Introduction

The interface of human rights and extradition is widely experienced as a domain of ‘tension’ between protective and cooperative functions of international legal assistance. Protective functions are evidently most important when risk of life or torture of a requested person is at stake (Silvis, 2014).

The establishment of the single market in 1992 led to another chapter for the European Community. The aim of it was to create more jobs, bring competition for businesses and strengthen Europe in political and economic ways against the challenges of the world economy. The idea of free movement of capital, goods, services and workers without internal frontiers or tax duties within the EU became central in achieving this. It is important to note that even though the single market was officially introduced in 1992, it took many years before and big efforts afterwards in order to set up properly functioning single market that would be competitive with other world economies (European Commission statistics website, 2013).

Summary

In last few decades, cross-border road traffic has significantly increased. Consequently, the number of accidents where at least one party is not resident of the country of accident has grown proportionally. The visiting victims, i.e. the victims of accidents that occur outside of their state of residence must be aware of the fact that being damaged outside their national borders could influence on the compensation that they could expect. Also, it sometimes differs from the one that they might get if the accident had occurred in their home country (Renda, Schrefler, 2007).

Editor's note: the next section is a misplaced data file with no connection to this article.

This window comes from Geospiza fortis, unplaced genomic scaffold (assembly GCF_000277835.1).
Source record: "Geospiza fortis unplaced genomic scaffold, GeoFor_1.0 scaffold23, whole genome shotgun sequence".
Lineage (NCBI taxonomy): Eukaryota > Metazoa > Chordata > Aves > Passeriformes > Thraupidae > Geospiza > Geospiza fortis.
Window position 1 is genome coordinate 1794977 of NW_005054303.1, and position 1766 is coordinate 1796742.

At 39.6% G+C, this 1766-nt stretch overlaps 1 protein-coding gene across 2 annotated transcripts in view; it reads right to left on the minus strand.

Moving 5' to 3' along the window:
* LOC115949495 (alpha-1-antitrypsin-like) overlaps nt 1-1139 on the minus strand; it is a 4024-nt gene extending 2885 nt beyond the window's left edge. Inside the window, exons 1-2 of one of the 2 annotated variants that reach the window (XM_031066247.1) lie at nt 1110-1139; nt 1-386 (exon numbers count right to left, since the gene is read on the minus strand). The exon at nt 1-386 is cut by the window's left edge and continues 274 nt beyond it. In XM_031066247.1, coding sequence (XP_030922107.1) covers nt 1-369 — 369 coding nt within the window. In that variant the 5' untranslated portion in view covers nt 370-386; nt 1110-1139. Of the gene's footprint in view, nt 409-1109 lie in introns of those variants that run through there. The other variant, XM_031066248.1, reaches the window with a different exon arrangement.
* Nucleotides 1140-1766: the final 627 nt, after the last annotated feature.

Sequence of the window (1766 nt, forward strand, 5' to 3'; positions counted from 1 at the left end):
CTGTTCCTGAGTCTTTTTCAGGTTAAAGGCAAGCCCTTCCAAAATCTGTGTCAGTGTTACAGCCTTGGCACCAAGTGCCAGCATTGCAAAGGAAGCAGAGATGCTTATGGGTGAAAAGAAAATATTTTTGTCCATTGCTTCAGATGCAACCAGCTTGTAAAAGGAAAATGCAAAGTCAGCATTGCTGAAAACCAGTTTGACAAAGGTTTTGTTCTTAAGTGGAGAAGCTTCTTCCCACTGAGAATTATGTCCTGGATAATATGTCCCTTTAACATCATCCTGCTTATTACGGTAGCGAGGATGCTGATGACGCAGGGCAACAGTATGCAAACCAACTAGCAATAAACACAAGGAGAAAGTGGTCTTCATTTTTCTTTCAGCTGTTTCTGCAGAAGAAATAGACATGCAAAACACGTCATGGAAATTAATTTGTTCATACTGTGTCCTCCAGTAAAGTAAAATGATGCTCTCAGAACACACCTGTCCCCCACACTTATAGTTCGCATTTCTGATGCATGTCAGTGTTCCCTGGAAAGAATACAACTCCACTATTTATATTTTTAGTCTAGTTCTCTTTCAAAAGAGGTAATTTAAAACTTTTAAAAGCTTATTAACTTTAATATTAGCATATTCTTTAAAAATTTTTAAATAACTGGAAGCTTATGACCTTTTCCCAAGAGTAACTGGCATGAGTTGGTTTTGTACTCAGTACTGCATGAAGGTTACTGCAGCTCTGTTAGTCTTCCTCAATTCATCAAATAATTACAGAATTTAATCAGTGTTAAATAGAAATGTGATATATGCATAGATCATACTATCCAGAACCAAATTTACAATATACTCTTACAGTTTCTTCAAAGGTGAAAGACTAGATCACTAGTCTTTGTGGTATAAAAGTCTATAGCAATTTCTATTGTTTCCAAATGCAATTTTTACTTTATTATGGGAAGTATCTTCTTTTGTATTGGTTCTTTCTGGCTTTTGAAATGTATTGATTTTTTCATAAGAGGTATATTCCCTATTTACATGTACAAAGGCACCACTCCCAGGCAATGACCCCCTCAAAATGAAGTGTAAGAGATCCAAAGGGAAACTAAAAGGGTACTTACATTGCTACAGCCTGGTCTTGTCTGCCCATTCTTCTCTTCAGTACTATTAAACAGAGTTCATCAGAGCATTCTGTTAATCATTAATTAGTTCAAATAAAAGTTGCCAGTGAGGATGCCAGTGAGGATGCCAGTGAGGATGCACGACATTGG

1. Taking away the right to vote

As a form of punishment for social deviance, some European jurisdictions impose ancillary penalties for serious criminal offences, which entail the loss of some civic rights, such as the right to vote and to stand for election. Such penalties usually result in the removal of the convicts from electoral lists, preventing them from registering for any elections, consequently banning them from voting. Nevertheless, the right to vote is one of the fundamental rights conferred by Article 3 of Protocol No. 1 of European Convention of Human Rights and Fundamental Freedoms (hereinafter ‘ECHR’). Striking between the principle of sovereignty and the protection of this fundamental right, the European Court of Human Rights (hereinafter ‘ ECtHR’) has on many occasions assessed whether the restriction of the right to vote is acceptable (see for instance Hirst v. UK, Scoppola v. Italy, Greens and M.T. v. UK, Firth and Others v. UK etc.).

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